As a purveyor of marijuana, the Canadian government apparently has a lot learn from drug dealers on the streets. Above all, it needs to find out how to tell the good stuff from the dross.
So say the first customers of a federal programme started by Ottawa in July to supply the terminally ill with state-sponsored weed. Only 10 people across Canada have signed up so far, and the reviews have not been good. They are calling it "disgusting" and they want their money back.
"It's totally unsuitable for human consumption," Jim Wakeford, 58, an Aids patient in Gibsons, British Columbia, said. Likewise, Barrie Dalley, a 52-year-old from Toronto who had hoped the legal marijuana would ease the nausea associated with Aids. Both men are returning the one-ounce bags. Mr Dalley is asking for a full refund.
The scheme is part of a wider attempt by the authorities to balance the strictures of anti-drug laws with the demands of drug users. This week also saw the opening of North America's first legal drug injection clinic, in a notoriously drug-infested neighbourhood of Vancouver.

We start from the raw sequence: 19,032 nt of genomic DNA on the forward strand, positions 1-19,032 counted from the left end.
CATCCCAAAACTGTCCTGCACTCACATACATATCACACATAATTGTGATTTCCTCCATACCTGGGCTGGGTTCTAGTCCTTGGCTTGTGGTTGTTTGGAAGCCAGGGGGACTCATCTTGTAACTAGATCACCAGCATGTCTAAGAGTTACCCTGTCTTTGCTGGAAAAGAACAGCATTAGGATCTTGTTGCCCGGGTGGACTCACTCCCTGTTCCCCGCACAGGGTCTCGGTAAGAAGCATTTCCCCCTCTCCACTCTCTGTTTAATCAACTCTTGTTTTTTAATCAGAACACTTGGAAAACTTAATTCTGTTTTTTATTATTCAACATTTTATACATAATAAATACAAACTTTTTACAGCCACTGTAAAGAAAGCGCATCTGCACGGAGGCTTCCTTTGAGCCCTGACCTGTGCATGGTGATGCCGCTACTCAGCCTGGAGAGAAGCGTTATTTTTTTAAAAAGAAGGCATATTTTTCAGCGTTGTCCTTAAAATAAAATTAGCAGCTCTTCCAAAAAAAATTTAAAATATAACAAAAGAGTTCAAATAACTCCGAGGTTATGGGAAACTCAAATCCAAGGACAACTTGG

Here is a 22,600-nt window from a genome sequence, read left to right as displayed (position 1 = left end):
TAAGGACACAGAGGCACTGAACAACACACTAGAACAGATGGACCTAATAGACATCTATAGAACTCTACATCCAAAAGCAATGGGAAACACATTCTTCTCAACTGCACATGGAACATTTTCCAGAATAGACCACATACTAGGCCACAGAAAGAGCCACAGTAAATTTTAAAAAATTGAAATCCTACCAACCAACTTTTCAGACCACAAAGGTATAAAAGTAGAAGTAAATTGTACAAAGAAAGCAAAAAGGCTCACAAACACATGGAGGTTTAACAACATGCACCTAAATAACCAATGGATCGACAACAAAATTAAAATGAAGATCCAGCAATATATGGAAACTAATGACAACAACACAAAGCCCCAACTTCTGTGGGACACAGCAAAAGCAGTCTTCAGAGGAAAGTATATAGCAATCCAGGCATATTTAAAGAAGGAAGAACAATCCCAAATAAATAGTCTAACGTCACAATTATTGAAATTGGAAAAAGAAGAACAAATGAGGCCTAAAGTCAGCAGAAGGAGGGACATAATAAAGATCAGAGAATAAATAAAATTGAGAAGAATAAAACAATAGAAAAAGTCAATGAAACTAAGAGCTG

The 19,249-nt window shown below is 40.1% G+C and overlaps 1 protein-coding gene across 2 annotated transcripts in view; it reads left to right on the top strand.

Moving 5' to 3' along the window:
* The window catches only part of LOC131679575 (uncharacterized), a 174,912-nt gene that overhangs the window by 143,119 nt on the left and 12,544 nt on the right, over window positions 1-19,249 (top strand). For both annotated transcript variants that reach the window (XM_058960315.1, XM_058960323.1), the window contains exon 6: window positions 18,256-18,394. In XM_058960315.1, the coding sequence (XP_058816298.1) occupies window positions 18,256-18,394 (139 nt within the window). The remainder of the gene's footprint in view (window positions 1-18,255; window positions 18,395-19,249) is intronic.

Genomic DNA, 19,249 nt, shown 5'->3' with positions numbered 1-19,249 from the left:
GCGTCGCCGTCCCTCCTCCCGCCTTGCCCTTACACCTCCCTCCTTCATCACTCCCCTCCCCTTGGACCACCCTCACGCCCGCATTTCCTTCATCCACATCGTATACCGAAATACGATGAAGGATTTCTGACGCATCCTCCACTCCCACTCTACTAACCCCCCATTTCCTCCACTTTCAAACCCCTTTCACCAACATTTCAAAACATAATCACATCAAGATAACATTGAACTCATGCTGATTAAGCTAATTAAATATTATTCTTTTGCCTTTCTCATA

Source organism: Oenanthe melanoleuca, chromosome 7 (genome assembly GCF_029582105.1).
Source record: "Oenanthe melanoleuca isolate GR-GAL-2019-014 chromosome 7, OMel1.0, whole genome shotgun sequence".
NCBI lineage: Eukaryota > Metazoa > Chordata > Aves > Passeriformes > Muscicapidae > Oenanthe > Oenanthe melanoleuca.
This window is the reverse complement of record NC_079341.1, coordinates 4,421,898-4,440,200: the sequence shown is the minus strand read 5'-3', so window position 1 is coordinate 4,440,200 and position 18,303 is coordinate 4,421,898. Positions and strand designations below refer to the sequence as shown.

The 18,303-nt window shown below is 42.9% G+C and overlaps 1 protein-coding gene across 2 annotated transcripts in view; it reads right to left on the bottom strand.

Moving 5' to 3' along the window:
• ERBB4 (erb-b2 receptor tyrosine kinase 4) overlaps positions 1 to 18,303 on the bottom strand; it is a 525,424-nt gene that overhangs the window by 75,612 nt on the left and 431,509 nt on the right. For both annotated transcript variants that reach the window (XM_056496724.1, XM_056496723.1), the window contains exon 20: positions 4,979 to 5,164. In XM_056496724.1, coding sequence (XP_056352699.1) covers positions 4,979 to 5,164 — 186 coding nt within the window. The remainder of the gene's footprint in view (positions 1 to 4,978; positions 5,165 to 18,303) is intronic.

Canada is suffering stern rebukes from officials in the United States, who complain that Ottawa's drug policies are too liberal. Washington recently denounced Canada's decision to relax its approach to marijuana as tantamount to "state-sponsored suicide".
Anger in the United States has been focused on moves in the Ottawa parliament to decriminalise the possession of small amounts of marijuana. Washington has warned that such a step will force US customs authorities to tighten controls along the border.
But the clinic, in the downtown Eastside area of Vancouver, may be seen as the last straw by US officials. Up to 800 people a day are expected to use the facility. They will be given conselling and clean needles to inject on site.
- More about: